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Richard STRAUSS (1864-1949)
Music for violin, viola, cello and piano
Piano Quartet in C minor Op. 13 (c. 1883/84) [38.51]
Festmarsch, (1884) [05.31]
Stšndchen, (1881) [04.16]
Liebesliedchen, (1893) [05.07]
Arabischer Tanz, (1893) [01.24]
Mozart Piano Quartet: Paul Rivinius, piano; Mark Gothoni, violin; Hartmut Rohde, viola; Peter HŲrr, cello
rec. 29-30 January 2005, Furstliche Reitbahn Bad Arolsen, Germany. DDD

The MDG, the German-based record label continues to champion lesser-known works from eminent composers; in this case from the pen of Richard Strauss. Three of these five piano quartet scores emanate from Straussís early years and prove to be more than mere off-cuts from the masterís workbench.

Under the guidance of his teacher, the conductor Friedrich Wilhelm Meyer, Strauss spent the early part of the 1880s working his way up from two instrument sonatas through to his first symphony. Strauss liked to write chamber scores and songs for performance at family get-togethers, celebrations and musical evenings at home, where he would play either the violin or the piano. It would seem likely that all the works on this release were intended for domestic use; rather like a Straussian equivalent of a Schubertiade.

The first work on the disc, the Piano Quartet, Op.13 is the most substantial, lasting almost forty minutes. The score is one of the young Straussís major works and like the String Quartet, Op. 2, the Piano Sonata, Op. 5 and the Violin Concerto, Op. 8 it is the only work of its type that he was to write. The date of composition is only conjecture, having been composed for the Berlin Composersí Guild competition, and winning the 300 mark prize. The site gives the date as 1883-84, although Trennerís catalogue of works puts the date of completion as 1 January 1885. It is not in doubt that the C minor score was premiŤred in December 1885 and published shortly afterwards. The Piano Quartet comes from the short but intense period that Strauss described as his, ďBrahms fervourĒ, whose music was strongly influencing him at that time. Despite the pervasive influence of Brahms, Strauss displays considerable originality and talent in the complexity and thorough nature of this composition. Unlike some of his other works for smaller ensembles, the Piano Quartet was clearly an ambitious effort at creating a serious chamber piece. Strauss was patently fond of the score. As late as 1921, whilst on his second American tour, he was still performing it in recitals.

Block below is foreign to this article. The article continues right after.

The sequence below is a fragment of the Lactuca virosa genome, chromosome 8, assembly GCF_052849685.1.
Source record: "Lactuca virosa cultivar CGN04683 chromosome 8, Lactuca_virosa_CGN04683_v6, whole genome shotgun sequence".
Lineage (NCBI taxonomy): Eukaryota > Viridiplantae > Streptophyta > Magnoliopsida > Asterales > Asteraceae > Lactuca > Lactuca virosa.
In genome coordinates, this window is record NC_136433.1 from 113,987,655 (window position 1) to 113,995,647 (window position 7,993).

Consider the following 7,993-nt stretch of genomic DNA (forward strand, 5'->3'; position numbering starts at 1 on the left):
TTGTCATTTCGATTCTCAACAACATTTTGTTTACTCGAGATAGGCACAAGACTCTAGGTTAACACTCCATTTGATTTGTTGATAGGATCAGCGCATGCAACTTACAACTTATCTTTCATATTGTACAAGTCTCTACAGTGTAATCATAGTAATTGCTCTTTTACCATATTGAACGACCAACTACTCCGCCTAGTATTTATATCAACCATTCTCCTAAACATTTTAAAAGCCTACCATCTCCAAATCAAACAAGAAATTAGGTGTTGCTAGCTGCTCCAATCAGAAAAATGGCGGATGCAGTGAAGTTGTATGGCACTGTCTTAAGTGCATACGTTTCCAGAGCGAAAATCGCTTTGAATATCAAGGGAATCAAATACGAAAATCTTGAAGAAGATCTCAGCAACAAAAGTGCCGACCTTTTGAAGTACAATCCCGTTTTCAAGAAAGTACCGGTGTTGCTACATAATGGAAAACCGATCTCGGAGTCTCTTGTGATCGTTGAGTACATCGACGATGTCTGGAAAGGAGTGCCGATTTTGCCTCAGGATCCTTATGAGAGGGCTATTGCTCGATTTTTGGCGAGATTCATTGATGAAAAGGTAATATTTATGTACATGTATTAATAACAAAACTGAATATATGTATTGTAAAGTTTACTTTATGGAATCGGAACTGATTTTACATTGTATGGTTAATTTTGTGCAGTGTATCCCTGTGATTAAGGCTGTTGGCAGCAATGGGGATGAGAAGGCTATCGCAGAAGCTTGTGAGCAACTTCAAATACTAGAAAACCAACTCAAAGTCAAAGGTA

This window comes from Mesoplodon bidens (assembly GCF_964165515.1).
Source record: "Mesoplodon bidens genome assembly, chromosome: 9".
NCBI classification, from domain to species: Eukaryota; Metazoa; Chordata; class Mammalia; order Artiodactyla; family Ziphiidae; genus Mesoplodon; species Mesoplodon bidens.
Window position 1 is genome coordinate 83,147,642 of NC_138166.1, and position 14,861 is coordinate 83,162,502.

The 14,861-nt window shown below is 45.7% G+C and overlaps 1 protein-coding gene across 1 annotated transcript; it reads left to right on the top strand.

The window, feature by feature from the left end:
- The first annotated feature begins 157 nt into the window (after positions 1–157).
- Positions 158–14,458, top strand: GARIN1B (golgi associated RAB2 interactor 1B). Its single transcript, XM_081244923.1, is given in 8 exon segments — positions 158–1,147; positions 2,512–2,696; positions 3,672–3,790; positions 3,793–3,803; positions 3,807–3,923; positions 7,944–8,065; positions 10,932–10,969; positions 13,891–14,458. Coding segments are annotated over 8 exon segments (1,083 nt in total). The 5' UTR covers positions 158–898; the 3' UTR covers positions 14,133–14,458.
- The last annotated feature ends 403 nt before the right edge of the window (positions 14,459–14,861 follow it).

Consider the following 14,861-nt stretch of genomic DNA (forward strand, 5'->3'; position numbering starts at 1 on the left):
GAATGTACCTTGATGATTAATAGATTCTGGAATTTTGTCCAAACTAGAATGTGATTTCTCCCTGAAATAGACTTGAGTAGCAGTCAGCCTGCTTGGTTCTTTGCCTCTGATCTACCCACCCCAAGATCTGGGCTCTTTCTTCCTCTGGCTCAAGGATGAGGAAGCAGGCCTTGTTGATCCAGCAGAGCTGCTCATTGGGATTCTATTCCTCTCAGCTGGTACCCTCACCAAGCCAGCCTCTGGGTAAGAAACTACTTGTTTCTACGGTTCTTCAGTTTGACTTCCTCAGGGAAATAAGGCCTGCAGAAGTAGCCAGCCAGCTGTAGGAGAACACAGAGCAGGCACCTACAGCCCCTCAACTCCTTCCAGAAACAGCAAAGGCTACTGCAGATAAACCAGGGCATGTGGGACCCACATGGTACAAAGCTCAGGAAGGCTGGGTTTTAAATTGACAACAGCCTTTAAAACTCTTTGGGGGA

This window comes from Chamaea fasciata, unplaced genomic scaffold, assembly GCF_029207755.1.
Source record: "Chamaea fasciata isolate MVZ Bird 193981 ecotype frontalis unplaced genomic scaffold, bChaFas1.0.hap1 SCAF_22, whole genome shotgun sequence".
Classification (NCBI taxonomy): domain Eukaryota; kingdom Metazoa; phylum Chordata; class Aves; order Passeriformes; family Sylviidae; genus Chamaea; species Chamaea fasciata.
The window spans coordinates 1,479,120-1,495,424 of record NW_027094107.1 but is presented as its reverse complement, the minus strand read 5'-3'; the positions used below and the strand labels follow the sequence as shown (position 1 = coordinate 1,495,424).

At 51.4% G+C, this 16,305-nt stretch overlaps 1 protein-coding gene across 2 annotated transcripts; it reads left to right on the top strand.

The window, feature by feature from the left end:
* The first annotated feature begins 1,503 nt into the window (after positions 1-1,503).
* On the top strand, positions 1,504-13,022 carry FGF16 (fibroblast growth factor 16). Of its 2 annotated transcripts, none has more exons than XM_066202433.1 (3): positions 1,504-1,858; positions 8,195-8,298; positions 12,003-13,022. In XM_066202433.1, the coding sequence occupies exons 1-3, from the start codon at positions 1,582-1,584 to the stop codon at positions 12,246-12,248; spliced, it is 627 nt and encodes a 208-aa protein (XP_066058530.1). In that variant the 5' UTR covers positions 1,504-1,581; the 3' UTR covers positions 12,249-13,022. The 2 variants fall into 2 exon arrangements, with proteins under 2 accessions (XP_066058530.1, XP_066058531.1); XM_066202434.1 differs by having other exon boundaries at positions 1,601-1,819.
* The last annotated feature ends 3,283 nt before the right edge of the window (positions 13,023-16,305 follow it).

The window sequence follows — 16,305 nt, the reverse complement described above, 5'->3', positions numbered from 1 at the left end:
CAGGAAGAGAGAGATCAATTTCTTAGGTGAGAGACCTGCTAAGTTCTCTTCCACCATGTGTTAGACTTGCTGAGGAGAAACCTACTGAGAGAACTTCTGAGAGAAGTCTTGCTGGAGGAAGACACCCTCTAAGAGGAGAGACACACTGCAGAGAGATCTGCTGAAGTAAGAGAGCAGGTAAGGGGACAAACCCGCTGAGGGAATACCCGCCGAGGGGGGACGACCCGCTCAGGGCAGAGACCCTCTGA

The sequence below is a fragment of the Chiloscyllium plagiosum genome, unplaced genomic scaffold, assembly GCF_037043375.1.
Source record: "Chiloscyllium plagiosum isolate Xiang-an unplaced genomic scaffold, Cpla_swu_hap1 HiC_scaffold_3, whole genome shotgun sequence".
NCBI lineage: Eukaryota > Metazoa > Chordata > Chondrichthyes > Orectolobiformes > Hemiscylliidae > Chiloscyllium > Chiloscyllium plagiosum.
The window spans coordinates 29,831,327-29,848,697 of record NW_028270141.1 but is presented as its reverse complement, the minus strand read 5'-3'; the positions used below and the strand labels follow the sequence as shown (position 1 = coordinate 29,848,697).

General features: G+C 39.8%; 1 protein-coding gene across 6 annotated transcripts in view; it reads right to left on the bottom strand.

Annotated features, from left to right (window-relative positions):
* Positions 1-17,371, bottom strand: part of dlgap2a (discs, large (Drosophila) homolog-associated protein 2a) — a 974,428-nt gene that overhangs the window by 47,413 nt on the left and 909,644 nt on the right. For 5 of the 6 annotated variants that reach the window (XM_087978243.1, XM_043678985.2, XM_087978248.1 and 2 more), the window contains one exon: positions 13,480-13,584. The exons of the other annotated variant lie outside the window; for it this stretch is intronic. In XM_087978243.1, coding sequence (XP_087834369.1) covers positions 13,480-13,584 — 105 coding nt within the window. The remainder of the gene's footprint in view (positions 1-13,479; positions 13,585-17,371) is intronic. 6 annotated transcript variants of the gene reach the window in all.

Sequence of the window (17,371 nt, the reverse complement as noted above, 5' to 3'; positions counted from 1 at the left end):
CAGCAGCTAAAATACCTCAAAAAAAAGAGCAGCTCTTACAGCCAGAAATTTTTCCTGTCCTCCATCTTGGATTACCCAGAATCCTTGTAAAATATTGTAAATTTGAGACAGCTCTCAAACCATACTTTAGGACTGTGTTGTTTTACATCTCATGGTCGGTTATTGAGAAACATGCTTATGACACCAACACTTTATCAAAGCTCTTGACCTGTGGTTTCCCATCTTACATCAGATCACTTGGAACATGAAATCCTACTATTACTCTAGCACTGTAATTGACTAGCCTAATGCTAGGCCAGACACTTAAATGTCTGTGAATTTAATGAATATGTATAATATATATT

In four movements, the Piano Quartet follows the conventional model. The Brahmsian influence is most strongly shown in the opening allegro, with its unison opening passage, rich instrumentation and sonata form. The movement is vigorous in manner with a dramatic climax. The effervescent second movement scherzo, presto is presented in three sections which again shows the influence of Brahms, both in form and rhythm. The emotional core of the work is an expansively lyrical slow movement containing an astonishingly broad-arching melody. Drawing on themes from the first movement Strauss in the andante uses all the hallmarks of romantic sentimentality. The closing movement follows the same pattern as the opening allegro, where a less dramatic section is followed by a build-up that leads to a rousing ending. Both the sophisticated outer movements are technically complex and multi-layered in their conception in which Strauss provided a surfeit of themes and constantly inserted development sections. The admirable Mozart Piano Quartet extract every ounce of splendour and enthusiasm from the score. With perception and intelligence the players balance the lyricism of the andante with the vigour and rhythmic complexities of the swifter movements. 

The four shorter works for piano quartet were intended for Straussís domestic music-making. Both the Stšndchen from 1881 and the Festmarsch from three years later were played at a Strauss family celebration. In view of their use by amateur family performers it is not surprising that neither of the scores are especially complex or sophisticated, although assertive themes dominate throughout. The enthusiasm and integrity that the players convey when they expertly perform the Stšndchen and the Festmarsch could easily convince one to think that they were the most important scores ever written. 

The largely uncomplicated Liebesliedchen and Arabischer Tanz never betray the fact that by 1893 Strauss, a self-confessed Wagnerite, had now completed his first opera Guntram and written the revolutionary tone-poems Macbeth, Don Juan and Death and Transfiguration. The Mozart Piano Quartet play these two scores with consummate ease and considerable panache. The players are especially impressive in the wild fury of the short Arabischer Tanz. 

The Mozart Piano Quartet are specialists in Romantic chamber music repertoire and their playing is exemplary throughout. I found the sound engineers have provided an agreeable warmth and amplitude. The annotation is interesting and informative. My only qualm is the relatively short playing time of fifty-six minutes. 

A marvellously performed release that will surely win these Strauss chamber scores many admirers.
Michael Cookson



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